"The qualifications of the modern toy-making elf." – Humor Column

It probably comes as no surprise that despite an ailing economy and unfathomable unemployment rates across the nation, there’s really never been a better time to be a toy-making elf.

Think about it – in this crazy, technological age of Bluetooth this and wifi-enabled that, toys these days are more complicated than ever. These new gadgets aren’t exactly something that just anyone could pound out in a couple of hours – would you be able to sit down at a workbench and just “make” an iPod Touch?! I mean, give me a pocket knife and I could go out into the woods and whittle you a set of Lincoln Logs, but today’s modern Christmas gifts require a bit more assembly than the simple cut here, pound there trinkets and baubles of holidays long passed…

All of this fancy, new technology takes a team of highly skilled workers to build – it’s really an elf’s market for anyone who considers helping to create happiness among children all over the world to be an important value in the workplace. Sure, computers and video games have been around for quite a while now … I still remember unwrapping my own 8-bit Nintendo Entertainment System almost 25 years ago … but have you seen the graphics on a Playstation 3 running at full HD resolution?! To say that we’ve leaped forward a step or two since then would be an understatement akin to calling HoneyBaked Ham just an ok option for Christmas dinner! And much like not just anybody can create a delicious, mouth-watering ham like HoneyBaked, not just anyone can build these highly-sophisticated entertainment devices for the good little boys and girls all around the globe, either!


Granted, I’m not exactly privy to what kinds of training that elves have to go through around the North Pole to ultimately become toy-makers, but I’ve got to imagine that it’s probably a pretty extensive selection process. Maybe they all start out just wrapping gifts and sorting letters in the mail room and stuff, eventually working their way up through sleigh packing and reindeer maintenance (a stinky, but vital job, indeed!) before finally earning their place amongst the ranks of those who actually get to make stuff around the North Pole. First would likely be candy, then cookies and other sweets, and then hopefully with enough hard work and dedication to the craft, the best and the brightest might someday find themselves transcending the leap from consumables over into the highly-coveted toy department where workbenches are filled day and night with hardworking elves building the very toys that will delight millions young and old come Christmas morning!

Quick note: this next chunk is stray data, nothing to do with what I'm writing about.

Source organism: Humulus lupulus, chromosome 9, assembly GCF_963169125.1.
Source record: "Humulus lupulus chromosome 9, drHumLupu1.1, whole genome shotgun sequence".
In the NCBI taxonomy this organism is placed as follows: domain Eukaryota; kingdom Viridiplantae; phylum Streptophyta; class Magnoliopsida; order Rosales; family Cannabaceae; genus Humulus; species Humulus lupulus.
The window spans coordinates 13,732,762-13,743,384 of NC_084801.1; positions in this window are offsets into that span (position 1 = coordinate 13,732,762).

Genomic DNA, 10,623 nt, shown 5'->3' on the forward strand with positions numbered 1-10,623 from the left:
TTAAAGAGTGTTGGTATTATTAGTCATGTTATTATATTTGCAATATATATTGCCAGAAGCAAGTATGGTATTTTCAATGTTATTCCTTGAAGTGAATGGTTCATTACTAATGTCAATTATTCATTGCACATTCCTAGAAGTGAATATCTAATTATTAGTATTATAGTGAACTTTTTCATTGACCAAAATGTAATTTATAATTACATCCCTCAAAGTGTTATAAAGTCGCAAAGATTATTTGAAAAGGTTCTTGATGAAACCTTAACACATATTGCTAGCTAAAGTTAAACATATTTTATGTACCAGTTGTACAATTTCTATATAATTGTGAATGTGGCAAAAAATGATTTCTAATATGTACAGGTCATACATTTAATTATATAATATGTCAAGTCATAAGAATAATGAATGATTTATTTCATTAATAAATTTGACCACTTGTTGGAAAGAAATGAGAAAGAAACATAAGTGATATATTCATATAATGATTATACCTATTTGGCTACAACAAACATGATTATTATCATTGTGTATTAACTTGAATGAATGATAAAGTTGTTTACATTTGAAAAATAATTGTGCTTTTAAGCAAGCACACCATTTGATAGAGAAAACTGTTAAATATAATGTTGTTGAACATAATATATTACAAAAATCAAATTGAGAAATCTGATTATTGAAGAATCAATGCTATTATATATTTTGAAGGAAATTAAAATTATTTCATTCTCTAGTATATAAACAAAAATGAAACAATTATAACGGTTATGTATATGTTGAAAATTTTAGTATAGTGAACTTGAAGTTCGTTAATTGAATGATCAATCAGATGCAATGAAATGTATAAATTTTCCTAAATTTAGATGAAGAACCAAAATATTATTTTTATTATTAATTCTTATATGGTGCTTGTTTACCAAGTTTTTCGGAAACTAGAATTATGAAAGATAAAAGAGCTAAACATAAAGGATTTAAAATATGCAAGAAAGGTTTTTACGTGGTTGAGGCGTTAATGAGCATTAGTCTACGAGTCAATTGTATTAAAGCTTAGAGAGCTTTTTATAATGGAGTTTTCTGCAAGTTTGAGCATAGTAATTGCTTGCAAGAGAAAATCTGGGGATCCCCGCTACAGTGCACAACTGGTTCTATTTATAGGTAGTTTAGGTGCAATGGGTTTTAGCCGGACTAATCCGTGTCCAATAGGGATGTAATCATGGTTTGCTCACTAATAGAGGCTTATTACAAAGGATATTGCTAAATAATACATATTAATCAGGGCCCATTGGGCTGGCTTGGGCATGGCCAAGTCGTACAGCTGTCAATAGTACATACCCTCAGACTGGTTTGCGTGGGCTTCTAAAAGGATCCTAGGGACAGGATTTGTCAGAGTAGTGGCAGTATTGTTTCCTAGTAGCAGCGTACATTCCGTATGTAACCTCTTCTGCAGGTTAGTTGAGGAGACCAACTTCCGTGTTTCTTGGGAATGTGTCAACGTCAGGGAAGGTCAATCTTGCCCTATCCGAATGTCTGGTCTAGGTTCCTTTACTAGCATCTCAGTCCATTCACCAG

Sure, some cynics might argue that the hours are long and at the end of the day there’s one guy in a suit who takes all of the credit for your work, but something tells me that it’s not about recognition that keeps these dedicated elves showing up to work in subzero temperatures each and every morning. For starters, I hear that the universal healthcare at the North Pole is outstanding, not to mention access to the latest gadgets and gizmos, plenty of Christmas cookies always laying around the workshop, and of course, the collective sound of gifts being unwrapped the world over on Christmas morning – that, along with an incredibly competitive benefits package and getting to work with the Santa Claus?! I tell you, if I was three feet shorter and could actually stand being even somewhat remotely cold, it might be something to consider if this whole writing thing doesn’t work out!

Until then, though, I say we take a moment to express our kind thanks to the little people who actually make the things that bring smiles to our faces and truly make Christmas Day something worth being “good” for the other 364 days of the year. Remember, if it wasn’t for these highly-devoted workbench warriors, you might actually have to pay full price at a store for that iPad you’ve had your eye on…


















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Scott Sevener is a humor columnist who enjoys writing funny narratives about the random things in life that amuse him. His first book, a collection of humor columns entitled “The First Seven Years Are Always the Hardest,” is available now at comedic-genius.com.
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